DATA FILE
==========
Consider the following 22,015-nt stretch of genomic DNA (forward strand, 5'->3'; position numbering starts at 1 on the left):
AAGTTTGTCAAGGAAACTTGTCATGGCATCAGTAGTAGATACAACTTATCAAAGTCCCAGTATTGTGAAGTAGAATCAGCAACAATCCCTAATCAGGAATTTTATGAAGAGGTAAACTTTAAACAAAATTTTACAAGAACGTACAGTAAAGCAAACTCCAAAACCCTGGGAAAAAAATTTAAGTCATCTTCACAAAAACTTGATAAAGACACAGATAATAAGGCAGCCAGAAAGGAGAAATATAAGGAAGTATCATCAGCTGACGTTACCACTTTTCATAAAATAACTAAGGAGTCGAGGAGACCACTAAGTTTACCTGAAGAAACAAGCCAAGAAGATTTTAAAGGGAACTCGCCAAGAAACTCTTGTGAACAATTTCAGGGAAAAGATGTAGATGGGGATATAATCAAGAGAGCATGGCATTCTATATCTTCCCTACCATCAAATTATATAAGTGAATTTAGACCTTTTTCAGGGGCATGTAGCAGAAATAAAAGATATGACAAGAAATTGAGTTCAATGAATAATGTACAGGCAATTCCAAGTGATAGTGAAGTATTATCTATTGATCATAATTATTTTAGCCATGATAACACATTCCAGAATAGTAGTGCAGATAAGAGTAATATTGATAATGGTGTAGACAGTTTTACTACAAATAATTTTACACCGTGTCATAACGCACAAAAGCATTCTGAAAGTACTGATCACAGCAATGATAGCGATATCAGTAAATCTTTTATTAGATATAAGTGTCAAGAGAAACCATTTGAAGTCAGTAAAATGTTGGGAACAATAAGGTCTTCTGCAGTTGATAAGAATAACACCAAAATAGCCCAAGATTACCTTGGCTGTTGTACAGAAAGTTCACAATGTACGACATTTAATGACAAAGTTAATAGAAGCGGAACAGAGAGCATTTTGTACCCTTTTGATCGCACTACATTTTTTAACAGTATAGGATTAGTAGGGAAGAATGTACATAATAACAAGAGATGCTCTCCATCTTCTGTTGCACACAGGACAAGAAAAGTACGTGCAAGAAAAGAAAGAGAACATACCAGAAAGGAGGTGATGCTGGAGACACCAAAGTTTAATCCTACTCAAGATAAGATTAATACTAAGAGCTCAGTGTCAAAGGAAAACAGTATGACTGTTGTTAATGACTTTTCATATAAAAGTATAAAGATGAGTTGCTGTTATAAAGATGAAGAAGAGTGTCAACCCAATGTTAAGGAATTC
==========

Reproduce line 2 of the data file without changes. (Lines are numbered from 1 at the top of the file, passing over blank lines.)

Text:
AAGTTTGTCAAGGAAACTTGTCATGGCATCAGTAGTAGATACAACTTATCAAAGTCCCAGTATTGTGAAGTAGAATCAGCAACAATCCCTAATCAGGAATTTTATGAAGAGGTAAACTTTAAACAAAATTTTACAAGAACGTACAGTAAAGCAAACTCCAAAACCCTGGGAAAAAAATTTAAGTCATCTTCACAAAAACTTGATAAAGACACAGATAATAAGGCAGCCAGAAAGGAGAAATATAAGGAAGTATCATCAGCTGACGTTACCACTTTTCATAAAATAACTAAGGAGTCGAGGAGACCACTAAGTTTACCTGAAGAAACAAGCCAAGAAGATTTTAAAGGGAACTCGCCAAGAAACTCTTGTGAACAATTTCAGGGAAAAGATGTAGATGGGGATATAATCAAGAGAGCATGGCATTCTATATCTTCCCTACCATCAAATTATATAAGTGAATTTAGACCTTTTTCAGGGGCATGTAGCAGAAATAAAAGATATGACAAGAAATTGAGTTCAATGAATAATGTACAGGCAATTCCAAGTGATAGTGAAGTATTATCTATTGATCATAATTATTTTAGCCATGATAACACATTCCAGAATAGTAGTGCAGATAAGAGTAATATTGATAATGGTGTAGACAGTTTTACTACAAATAATTTTACACCGTGTCATAACGCACAAAAGCATTCTGAAAGTACTGATCACAGCAATGATAGCGATATCAGTAAATCTTTTATTAGATATAAGTGTCAAGAGAAACCATTTGAAGTCAGTAAAATGTTGGGAACAATAAGGTCTTCTGCAGTTGATAAGAATAACACCAAAATAGCCCAAGATTACCTTGGCTGTTGTACAGAAAGTTCACAATGTACGACATTTAATGACAAAGTTAATAGAAGCGGAACAGAGAGCATTTTGTACCCTTTTGATCGCACTACATTTTTTAACAGTATAGGATTAGTAGGGAAGAATGTACATAATAACAAGAGATGCTCTCCATCTTCTGTTGCACACAGGACAAGAAAAGTACGTGCAAGAAAAGAAAGAGAACATACCAGAAAGGAGGTGATGCTGGAGACACCAAAGTTTAATCCTACTCAAGATAAGATTAATACTAAGAGCTCAGTGTCAAAGGAAAACAGTATGACTGTTGTTAATGACTTTTCATATAAAAGTATAAAGATGAGTTGCTGTTATAAAGATGAAGAAGAGTGTCAACCCAATGTTAAGGAATTC